You have five major asset classes; two are red, one is yellow and two are green. The reddest of red is retail — and I’m not talking grocery anchored strip centers — then hotels are red, but they’ll come back but in a very uneven manner and yellow is office. Office buildings in Dallas are supposedly 40 percent occupied and in New York is around 12 to 13 percent. We’re collecting 98 percent of rents. We’re not in New York or San Francisco, which we think are the eyes of the hurricane for COVID, for lots of reasons, including the fact that they’re perceived as not safe. [People will] stay even paying 60 percent taxes if they feel they’re welcome — and 1 percent of New Yorkers pay 40 percent of the taxes — but if you make them seem like they’re demons and they’re not feeling safe and their children aren’t safe, they’re going to leave, and they are leaving right now, both in California and New York. That will have a permanent impact on those markets, sadly. I think people are surprised they can work from other locations just fine. People have decided they don’t have to be in New York, with a government that sort of disdains them.
Then you have two green asset classes. [One is] apartments, but where you are matters. We’re not in New York or San Francisco and that’s not an accident; rents are falling and vacancies are rising. The cap rates these properties were trading at, they would look a lot like a mall; your equity is wiped out, because you leveraged your apartments and took advantage of Fannie and Freddie and borrowed at 75 or 80 percent. But, when your rents go down 25 percent, even if you didn’t move the cap rate out — which you should — you’re gone, you’re bankrupt. You’ll see it in the loans that will be sold. Some people will step up and buy this stuff. Across the rest of the country, apartments are the safest asset class for institutions, and with a second stimulus that someone will pass, I think we’ll see rental rates on an upward trend.
How busy has Starwood been in other areas?
We’re quite busy in Europe and also in Japan and Australia. We’ve put a lot of money to work since the pandemic hit — over $1 billion. We’ve bought some CMBS securities, we’ve bought some bonds at a discount, stuff we’d be happy owning the assets if they defaulted. We took some stock positions in the pandemic, in stocks we thought were super cheap, and we continue to hold most of those positions because we know there will be a recovery one day. One day there will be an announcement something worked. The whole world’s medical establishment is focused on one thing like never before in the history of the earth. They will succeed. There will be something that will give people confidence to resume a more normal life or the life we used to have. In the U.S. in particular, I don’t think you will see permanent changes in the way people act. They will go to restaurants and to stadiums. The key for investing is to make sure you can figure out when you’re getting in for when you can get out. That is an art form. And in a way, it’ll be fun. This will be a fun cycle.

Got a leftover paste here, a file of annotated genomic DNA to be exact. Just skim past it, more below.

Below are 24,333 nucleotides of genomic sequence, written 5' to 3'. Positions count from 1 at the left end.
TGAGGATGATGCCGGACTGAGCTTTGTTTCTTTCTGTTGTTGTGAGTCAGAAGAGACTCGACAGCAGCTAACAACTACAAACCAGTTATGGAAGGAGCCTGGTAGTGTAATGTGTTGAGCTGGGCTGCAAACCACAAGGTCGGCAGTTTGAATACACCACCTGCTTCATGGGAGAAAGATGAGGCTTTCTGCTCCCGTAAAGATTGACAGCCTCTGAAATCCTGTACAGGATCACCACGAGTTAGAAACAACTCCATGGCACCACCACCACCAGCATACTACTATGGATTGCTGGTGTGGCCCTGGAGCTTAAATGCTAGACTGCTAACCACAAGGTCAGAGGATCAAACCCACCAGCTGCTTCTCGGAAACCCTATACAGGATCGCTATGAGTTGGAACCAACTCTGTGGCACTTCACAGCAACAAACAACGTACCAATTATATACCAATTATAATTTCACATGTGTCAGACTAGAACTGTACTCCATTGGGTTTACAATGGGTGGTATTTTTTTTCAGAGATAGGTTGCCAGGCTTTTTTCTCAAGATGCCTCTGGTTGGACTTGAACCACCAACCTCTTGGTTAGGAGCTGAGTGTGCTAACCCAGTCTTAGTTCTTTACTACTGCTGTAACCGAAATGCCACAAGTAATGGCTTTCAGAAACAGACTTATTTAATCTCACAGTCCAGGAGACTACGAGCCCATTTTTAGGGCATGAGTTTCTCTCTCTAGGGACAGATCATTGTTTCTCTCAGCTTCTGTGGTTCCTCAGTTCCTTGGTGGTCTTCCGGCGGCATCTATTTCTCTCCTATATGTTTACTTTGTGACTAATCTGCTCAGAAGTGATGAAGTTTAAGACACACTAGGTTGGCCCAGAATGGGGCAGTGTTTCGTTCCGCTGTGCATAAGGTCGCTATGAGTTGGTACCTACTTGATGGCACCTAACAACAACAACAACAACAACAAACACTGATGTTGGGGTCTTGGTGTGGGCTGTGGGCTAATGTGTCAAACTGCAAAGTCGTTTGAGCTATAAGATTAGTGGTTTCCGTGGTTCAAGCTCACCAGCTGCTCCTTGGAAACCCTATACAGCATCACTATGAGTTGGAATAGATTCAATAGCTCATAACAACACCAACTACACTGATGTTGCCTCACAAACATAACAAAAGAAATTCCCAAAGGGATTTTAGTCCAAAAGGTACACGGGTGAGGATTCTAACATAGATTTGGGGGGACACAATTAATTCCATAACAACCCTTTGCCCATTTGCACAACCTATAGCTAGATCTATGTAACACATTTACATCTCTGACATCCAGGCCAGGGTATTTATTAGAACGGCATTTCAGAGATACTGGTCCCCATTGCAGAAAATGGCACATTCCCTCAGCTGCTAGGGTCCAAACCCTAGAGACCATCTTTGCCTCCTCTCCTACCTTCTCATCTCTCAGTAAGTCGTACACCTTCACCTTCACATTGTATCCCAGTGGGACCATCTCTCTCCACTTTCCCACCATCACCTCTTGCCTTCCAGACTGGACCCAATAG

When we’re selling assets today, the pricing isn’t bad. I don’t think sellers are willing to take a big discount. Transaction volumes are down 65 percent and it affects everything — the lending and equity markets. We are selling an asset in Raleigh and we got within a point or two of the pre-COVID-19 price. It was bought by an offshore investor. Particularly, foreign investors are looking at this as a great opportunity to get into the U.S. at a good basis. They think this is a good vintage, because there will be distress. Banks don’t want to [have to take the title and have to pay to maintain properties until guests come back]. They don’t want to be the ones carrying the losses and paying the property taxes. So, I think they’ll sell [off loans] and we and others will be quite active.
How do you see CRE evolving post-COVID-19?
Real estate will always be an important asset class. The one big thing is that it produces yield in a world with no yield. If you look at the private equity business, there are, I’m guessing, 30 funds with more than $10 billion in commitments. In real estate, there are three [players] who are mega and then there’s a much smaller group of more diversified [players]. Because yields are low all over the world, real estate will always have a bid. You should be reassured that companies like Facebook took 750,000 square feet in New York in the middle of a pandemic and Amazon bought the Lord & Taylor Building in New York in the beginning of the pandemic and that Google is still working on their St. John’s Terminal property — that’ll be 5 million square feet for Google in Manhattan. I don’t think tech is going home forever and I certainly don’t think all of are going home forever.
This keynote interview was edited and condensed for print and online publication.